Judge Victor Valdivia is looking forward to Discovery Channel's next animal-related series: Two Days of Chimps.
Our reviews of Shark Week: Ocean Of Fear (published August 28th, 2008), Shark Week: Restless Fury (published August 13th, 2011), and Shark Week: The Great Bites Collection (Blu-Ray) (published July 24th, 2009) are also available.
Discovery's landmark special event series.
Talk about truth in advertising. Shark Week: The Great Bites Collection is concerned almost exclusively with shark bites. These are almost all shows taken from Discovery's Shark Week marathon, emphasizing stories about sharks versus humans, rather than just scientific shows about sharks. There are probably plenty of those on earlier Shark Week releases, so that's not a grievous mistake, but it does make these shows start to get a little repetitive after a while. Still, this is a generally entertaining and informative set.
Here are the shows compiled on two discs:
• How Not to Become Shark Bait
• Mysteries of the Shark Coast
• Mythbusters: Shark Special 2
• Dirty Jobs: "Greenland Shark Quest"
The best shows are the ones that attempt to explain scientific facts about sharks. The Mythbusters and Survivorman episodes, for instance, don't just prove or disprove certain shark attack stories, they actually demonstrate why they are true. In Mythbusters, for instance, the show explains why swimmers who stay still and play dead are more likely to survive shark attacks than those who paddle about in a panic by explaining that a shark's senses are more attuned to feeling vibrations than anything else. Similarly, the Survivorman show explains how it's better to stay together as a group rather than fan out in the water by explaining that while sharks can be aggressive, they're also smart enough to not attack anything that may be bigger than they are. The Dirty Jobs episode is a welcome respite from all the shark-attack shows—though looking for sharks in the frozen Arctic ocean isn't really a "dirty job" per se, it is extremely grueling work and Rowe demonstrates just how hard it is to really do it well. The episode on the Great Barrier Reef is a little overlong (90 minutes) but it's the most scientific of the episodes here. There's no mention whatsoever of shark attacks, just scientists discovering new facts about sharks as they demonstrate how difficult it is to do shark research.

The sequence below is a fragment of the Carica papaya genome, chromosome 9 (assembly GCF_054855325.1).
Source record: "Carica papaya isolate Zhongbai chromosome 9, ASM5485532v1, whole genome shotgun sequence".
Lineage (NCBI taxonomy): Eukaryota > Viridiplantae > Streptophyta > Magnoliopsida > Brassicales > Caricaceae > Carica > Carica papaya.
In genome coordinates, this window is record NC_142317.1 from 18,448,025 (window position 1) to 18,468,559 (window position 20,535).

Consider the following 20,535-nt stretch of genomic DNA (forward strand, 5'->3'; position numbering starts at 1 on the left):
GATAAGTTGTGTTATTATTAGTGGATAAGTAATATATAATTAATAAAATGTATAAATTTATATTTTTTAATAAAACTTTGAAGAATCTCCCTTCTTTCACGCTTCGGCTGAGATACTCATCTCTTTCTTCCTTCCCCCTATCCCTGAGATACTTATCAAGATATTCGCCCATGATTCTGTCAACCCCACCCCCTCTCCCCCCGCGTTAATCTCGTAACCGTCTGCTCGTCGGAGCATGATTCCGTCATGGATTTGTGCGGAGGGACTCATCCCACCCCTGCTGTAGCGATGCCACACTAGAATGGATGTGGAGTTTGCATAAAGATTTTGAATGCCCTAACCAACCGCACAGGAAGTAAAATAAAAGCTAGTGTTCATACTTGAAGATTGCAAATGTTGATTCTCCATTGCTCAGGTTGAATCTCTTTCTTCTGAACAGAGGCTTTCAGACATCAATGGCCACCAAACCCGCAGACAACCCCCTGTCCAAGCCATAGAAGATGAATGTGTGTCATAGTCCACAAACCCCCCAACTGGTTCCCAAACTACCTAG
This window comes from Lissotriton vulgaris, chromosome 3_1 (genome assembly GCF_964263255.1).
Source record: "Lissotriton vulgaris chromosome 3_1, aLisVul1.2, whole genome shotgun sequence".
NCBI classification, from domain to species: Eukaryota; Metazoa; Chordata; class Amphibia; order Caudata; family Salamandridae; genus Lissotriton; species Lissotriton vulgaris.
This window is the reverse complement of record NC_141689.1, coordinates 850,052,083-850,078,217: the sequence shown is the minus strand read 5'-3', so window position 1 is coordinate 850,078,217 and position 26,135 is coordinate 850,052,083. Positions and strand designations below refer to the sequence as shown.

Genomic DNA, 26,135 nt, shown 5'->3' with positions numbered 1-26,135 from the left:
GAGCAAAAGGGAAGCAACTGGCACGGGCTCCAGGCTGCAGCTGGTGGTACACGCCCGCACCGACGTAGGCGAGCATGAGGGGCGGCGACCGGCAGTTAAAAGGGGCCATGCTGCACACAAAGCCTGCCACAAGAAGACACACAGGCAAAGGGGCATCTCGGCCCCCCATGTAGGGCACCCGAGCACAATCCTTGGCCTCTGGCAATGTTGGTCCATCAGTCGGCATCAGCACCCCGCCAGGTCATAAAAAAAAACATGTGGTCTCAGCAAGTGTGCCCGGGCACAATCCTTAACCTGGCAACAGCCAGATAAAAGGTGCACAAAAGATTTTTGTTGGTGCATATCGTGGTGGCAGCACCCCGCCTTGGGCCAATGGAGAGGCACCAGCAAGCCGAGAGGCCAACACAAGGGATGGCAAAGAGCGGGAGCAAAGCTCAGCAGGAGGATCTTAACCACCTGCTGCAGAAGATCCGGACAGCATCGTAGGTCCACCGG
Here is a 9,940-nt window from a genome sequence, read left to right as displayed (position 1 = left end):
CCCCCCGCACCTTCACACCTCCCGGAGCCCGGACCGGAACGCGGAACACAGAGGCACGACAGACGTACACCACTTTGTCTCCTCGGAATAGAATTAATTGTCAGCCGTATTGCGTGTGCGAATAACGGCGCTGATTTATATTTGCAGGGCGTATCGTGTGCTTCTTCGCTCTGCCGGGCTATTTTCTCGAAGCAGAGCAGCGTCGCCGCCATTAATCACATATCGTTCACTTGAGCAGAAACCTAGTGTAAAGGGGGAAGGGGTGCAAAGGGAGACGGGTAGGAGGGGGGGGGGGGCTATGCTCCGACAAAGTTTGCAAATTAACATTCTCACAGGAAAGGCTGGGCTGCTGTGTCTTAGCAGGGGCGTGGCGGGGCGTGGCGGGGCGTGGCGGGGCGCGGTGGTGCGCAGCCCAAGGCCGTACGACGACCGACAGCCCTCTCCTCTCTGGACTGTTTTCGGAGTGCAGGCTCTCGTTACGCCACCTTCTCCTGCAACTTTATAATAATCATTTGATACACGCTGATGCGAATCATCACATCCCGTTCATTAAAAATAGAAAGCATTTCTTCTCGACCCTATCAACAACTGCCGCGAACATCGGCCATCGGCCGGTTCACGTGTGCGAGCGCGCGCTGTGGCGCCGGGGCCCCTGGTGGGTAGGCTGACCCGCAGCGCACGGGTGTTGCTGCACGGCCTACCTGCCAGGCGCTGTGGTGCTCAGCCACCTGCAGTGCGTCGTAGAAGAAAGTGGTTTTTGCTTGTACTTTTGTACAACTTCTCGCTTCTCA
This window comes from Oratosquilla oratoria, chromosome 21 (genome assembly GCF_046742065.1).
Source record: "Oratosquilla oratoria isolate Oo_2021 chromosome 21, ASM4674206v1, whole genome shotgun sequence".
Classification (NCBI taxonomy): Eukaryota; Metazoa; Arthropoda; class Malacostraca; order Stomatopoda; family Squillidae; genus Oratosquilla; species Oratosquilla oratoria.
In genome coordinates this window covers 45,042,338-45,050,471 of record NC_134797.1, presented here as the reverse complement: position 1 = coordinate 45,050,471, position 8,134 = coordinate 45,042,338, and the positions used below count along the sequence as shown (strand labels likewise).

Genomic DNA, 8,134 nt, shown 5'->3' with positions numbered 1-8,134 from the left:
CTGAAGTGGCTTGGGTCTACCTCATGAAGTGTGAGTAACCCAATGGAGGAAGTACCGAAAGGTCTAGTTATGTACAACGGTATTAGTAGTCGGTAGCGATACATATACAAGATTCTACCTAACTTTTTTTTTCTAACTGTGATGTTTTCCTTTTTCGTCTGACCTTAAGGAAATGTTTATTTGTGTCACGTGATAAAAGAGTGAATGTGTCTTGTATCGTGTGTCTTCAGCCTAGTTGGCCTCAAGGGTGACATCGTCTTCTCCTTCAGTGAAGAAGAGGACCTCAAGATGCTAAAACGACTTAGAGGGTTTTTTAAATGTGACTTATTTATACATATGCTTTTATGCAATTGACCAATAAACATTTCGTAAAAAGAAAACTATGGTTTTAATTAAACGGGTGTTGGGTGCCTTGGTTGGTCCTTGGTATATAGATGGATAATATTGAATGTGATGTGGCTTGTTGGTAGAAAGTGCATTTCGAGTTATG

The clunkers are the ones that forgo science and go overboard with cheap theatrics and reality TV conventions. The How Not to Become Shark Bait episode is the worst. What, exactly, is the point of this show? The three average guys are all cocky jerks devoid of wit or personality and the information presented here is hopelessly dumbed-down and repeated, in a much more entertaining and informative way, in the other shows presented on this set. The show on shark attack survivors is supposedly educational but really comes off as a bit exploitative. There's actually very little shark-related content on this show, and what little there is rehashes yet again the shark attack prevention moments from the other shows. Discovery should have replaced these with other, better shows.
The set also comes with no less than three extra shows. There are two more episodes of Dirty Jobs: "Dirty Jobs That Bite" and "Dirty Jobs That Bite Harder." These are worthy companions that add more information on sharks presented in a typically witty and thoughtful manner. The squeamish should be warned, though, that these episodes are much more in line with other Dirty Jobs episodes-the scenes where Rowe is cutting up buckets of chum and dissecting a shark cadaver are not the sort of thing you want to watch while eating. The other extra episode, on the other hand, is forgettable. Shark Attack Files IV: Summer of the Shark is a retelling of the summer of 2001, when the media went crazy reporting on shark attacks even though that summer there were many fewer attacks than the year before. It's a dated program that basically identical to the other shark attack show on the set and is not that important in retrospect.
Technically, the set is stellar. The anamorphic 1.78:1 transfer and Dolby Digital 5.1 Surround mix both look and sound quite nice, although the surrounds are not used nearly as much as you would expect. The extra episodes, though, are in full screen, so take note. Overall, though, this is a very good compilation despite a couple of weak episodes, and fans of Shark Week should have no problem getting it.
Not guilty, but very dangerous.
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Scales of Justice
Studio: Discovery Channel
• Bonus Episodes
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